We’ve got a daily hymnody plan available, an order for using the Occasional Prayers, and some insight on how to sing Simplified Anglican Chant. Let’s put it all together and see what Evening Prayer can be like. We did this with Morning Prayer last week, but now let’s add some chanting to spruce up this feast day commemorating St. Mary Magdalene. I should warn you that there are a couple of stumblings, hesitations, and even mistakes as I read, pray, and sing. That’s life, that’s reality. I’m not here to perform for anyone, and I just want to encourage you to pray and sing, yourself, too. Anyway, grab your 2019 Prayer Book, ESV Bible, and 2017 Hymnal, and listen and pray along!
Order of service (so you can get your books ready)…
- Opening Sentence (BCP 41)
- Confession *
- Invitatory Dialogue with Hymn #444 instead of the Phos hilaron **
- Psalms 108 (tune #748) and 109 (tunes #747 & 746)
- Old Testament: Ezra 10
- Magnificat (tune #743)
- New Testament: John 1:1-28
- Nunc dimittis (tune #750)
- The Apostles’ Creed
- The Prayers
- The Anthem (Hymn #175)
- Brief homiletic reflection
- Occasional Prayers #11-15
- The General Thanksgiving ***
- Closing Sentences
* I don’t read either absolution after the general confession when I’m praying the Office alone because there’s no “you” for me to speak to, so I take on the words of the laity in the prayer for forgiveness instead.
** The rubric at the top of page 44 allows for a hymn to replace the Phos hilaron. Since the Phos hilaron is not a feature of classic prayer books I typically prefer to replace it with an Evening Hymn (or other hymn as in this case).
*** I tend not to pray the Prayer of St. John Chrysostom when alone, as the rubric indicates it’s optional, and because its language of being gathered for corporate prayer is not exactly fulfilled in private.
One thought on “Let’s pray Evening Prayer together!”
Reblogged this on Leorningcnihtes boc and commented:
This devotional is for the feast of St. Mary Magdalene. It is part of a recording of the Evening Prayer, which you will find re-blogged below.
As this is a major feast day it’s good to take a moment to reflect on the lessons and reflect on this day, this commemoration of St. Mary Magdalene.
It has to be admitted up front that the scripture readings in our daily lectionary are just part of the continuous readings; they’re not appointed (at least in Evening Prayer) for this feast specifically. Nevertheless there is the occasional convenient coincidence, shall we say.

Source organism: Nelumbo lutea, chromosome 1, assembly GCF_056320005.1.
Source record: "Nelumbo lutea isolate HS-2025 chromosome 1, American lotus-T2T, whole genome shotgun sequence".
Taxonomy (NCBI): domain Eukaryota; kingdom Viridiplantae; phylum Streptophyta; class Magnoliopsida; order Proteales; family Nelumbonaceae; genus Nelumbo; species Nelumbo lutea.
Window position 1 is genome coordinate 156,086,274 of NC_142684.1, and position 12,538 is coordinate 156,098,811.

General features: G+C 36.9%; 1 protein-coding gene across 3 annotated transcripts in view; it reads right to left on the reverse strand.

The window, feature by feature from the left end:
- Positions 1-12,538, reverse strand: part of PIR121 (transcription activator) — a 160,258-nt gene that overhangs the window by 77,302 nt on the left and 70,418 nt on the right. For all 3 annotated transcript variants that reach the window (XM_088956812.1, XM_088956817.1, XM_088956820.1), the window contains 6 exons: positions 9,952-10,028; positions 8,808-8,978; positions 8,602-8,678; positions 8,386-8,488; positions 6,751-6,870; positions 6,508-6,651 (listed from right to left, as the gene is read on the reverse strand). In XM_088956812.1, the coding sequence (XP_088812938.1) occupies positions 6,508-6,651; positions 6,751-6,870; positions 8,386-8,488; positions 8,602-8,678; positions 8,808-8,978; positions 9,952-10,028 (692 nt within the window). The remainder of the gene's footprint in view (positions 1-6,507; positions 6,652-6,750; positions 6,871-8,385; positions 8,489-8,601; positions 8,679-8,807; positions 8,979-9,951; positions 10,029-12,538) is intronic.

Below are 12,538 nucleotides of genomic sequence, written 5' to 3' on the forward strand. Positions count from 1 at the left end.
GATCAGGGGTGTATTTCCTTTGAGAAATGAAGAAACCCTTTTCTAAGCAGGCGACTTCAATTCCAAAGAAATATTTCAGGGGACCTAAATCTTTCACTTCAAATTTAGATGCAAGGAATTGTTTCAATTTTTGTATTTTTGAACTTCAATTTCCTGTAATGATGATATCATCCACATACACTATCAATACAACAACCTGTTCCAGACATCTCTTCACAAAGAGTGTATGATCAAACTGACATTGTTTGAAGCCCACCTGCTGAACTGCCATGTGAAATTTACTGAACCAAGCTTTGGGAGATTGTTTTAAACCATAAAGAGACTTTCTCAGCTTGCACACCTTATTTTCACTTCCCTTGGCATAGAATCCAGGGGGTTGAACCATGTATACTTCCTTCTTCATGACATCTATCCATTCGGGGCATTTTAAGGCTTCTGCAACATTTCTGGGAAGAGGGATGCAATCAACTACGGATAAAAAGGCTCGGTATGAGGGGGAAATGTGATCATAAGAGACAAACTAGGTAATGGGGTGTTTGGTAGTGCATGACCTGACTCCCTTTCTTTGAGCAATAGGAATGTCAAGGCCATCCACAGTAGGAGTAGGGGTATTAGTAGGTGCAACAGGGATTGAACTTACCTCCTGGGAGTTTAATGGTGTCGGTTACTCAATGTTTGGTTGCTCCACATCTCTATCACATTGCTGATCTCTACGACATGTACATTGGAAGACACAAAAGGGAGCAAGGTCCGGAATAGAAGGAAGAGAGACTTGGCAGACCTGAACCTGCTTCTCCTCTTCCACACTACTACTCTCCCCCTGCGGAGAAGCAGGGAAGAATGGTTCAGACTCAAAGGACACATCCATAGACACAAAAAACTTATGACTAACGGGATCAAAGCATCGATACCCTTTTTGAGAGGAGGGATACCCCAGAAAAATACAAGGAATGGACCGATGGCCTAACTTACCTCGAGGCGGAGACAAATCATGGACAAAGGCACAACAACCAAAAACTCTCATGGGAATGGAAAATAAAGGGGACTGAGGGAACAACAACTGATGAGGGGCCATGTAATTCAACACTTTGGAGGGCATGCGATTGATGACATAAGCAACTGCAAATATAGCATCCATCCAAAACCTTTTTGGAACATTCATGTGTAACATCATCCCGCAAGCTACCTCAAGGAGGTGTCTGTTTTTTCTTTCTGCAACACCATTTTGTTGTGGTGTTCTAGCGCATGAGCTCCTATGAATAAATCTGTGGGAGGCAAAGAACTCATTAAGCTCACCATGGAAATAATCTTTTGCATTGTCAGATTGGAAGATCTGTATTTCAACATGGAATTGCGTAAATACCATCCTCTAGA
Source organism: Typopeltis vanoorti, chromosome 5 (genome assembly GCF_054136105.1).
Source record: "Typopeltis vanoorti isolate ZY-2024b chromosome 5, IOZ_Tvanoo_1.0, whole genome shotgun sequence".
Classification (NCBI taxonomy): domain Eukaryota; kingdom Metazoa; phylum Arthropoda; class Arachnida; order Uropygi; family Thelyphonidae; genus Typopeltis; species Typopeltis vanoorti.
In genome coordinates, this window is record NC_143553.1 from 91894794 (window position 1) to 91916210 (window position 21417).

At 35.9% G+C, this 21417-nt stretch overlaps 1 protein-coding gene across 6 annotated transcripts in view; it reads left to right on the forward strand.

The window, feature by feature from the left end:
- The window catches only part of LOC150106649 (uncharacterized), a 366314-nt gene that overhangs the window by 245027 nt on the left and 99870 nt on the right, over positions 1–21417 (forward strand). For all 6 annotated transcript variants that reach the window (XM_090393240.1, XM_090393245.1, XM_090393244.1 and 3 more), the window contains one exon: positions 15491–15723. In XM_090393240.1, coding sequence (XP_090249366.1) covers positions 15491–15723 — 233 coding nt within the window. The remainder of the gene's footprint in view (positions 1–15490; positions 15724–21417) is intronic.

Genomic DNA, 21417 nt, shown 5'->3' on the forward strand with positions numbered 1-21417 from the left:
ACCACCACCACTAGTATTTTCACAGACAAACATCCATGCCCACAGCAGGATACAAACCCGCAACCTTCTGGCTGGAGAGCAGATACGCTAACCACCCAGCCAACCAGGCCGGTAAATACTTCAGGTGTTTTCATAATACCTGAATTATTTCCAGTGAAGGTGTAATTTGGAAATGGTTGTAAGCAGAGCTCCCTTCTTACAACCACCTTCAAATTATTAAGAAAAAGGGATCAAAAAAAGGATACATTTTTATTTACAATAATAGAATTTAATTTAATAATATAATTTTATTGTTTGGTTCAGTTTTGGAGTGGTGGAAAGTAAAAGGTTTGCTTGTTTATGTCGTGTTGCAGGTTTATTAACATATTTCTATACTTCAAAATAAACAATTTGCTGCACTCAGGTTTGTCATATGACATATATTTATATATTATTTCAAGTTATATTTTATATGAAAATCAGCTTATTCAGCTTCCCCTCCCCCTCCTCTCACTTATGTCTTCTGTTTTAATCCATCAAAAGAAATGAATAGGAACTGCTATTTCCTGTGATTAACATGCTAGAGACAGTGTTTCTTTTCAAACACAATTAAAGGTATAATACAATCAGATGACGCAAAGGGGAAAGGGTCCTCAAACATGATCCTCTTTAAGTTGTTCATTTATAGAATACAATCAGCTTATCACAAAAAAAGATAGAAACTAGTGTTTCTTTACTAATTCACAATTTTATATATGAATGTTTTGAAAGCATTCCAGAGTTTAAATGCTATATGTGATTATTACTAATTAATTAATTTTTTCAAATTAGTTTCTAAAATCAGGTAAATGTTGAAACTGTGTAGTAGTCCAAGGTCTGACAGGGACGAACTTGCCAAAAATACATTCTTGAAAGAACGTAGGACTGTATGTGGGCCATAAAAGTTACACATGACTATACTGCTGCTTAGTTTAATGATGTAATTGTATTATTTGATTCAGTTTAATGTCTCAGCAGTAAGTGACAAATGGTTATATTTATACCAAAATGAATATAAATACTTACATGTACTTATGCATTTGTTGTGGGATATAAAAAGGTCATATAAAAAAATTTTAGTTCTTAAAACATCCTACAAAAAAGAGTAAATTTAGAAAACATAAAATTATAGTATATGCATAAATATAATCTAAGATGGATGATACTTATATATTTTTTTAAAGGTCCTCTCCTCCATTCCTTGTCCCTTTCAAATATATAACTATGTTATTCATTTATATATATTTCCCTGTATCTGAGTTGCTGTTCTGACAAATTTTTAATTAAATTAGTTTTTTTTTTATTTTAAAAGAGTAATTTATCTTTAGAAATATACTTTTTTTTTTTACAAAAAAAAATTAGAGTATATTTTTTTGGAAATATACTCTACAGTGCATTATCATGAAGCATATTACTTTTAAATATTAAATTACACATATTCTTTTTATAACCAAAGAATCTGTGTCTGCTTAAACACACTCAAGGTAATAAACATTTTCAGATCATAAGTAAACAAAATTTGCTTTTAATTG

We have in Ezra 10 this very “exciting” story basically of a case of Divorce For The Glory Of God: all of these returning exiles in Jerusalem who’ve married foreign women and have to put them away, and have to live a new life, committed to God, even in their marriage and family life. Certainly [this is] a very extraordinary case, and not one we should lightly or unadvisedly repeat, but nevertheless it’s there. And it has the long list of names, which is option in the lectionary – you can skip them but I read them all, however imperfectly. But it’s important sometimes to read these names; it adds gravity, it adds reality to these stories. This is not just some random collection of people, these are real people who had to make this very difficult choice. So it’s a list that adds gravity, adds reality, and adds shame! This is a list of sinners, yet, of people who repented, so it’s not just a list of shame, it’s a list of grace.
So instead they’re called to faithful marriages within the people of God, and that is part of their existence in Old Covenant, Old Testament, Israel. Certainly, this shows a call to marriage-like faithfulness to God, something that we in the New Covenant as Christians are very much called to have – to be the Bride of Christ. Indeed, this was certainly not planned [by me], but the anthem we just sang also speaks of the same thing:
The dearest idol I have known
Whate’er that may be
Help me to tear it from my throne
And worship only thee.
So shall my walk be close with God…
Even there: divorce for the glory of God, taking away the idols, separating ourselves from our worldly affections.
This relates in an interesting little way to Mary Magdalene. She exhibited a love much like that. She was healed from many infirmities; she was delivered from seven demons, the scriptures say elsewhere; Jesus also made the comment that he or she who is forgiven much, loves much; and Mary Magdalene certainly loved Jesus. She had an affection that was very visible, especially in John 20, the most extant story of her interaction with him, when Jesus sent her to report to the Apostles.
So that real emotion-supported (not emotion-based alone) love, affection, committment to Christ – Mary Magdalene certainly exhibited that. And whatever kind of person she was before her calling – the old traditional assumption was that she was a prostitute, although the Scriptures don’t tell us that for sure – whatever she was, whoever she was before she came to know Christ’s forgiving power and love, she came into a place of wonderful affection for our Lord Jesus Christ: one that we would do well to imitate and learn from; one that sets aside the idols, the unholy marriages that we make in the course of life, and we replace that with the perfect Bridegroom, Jesus our Lord.
Thanks be to God.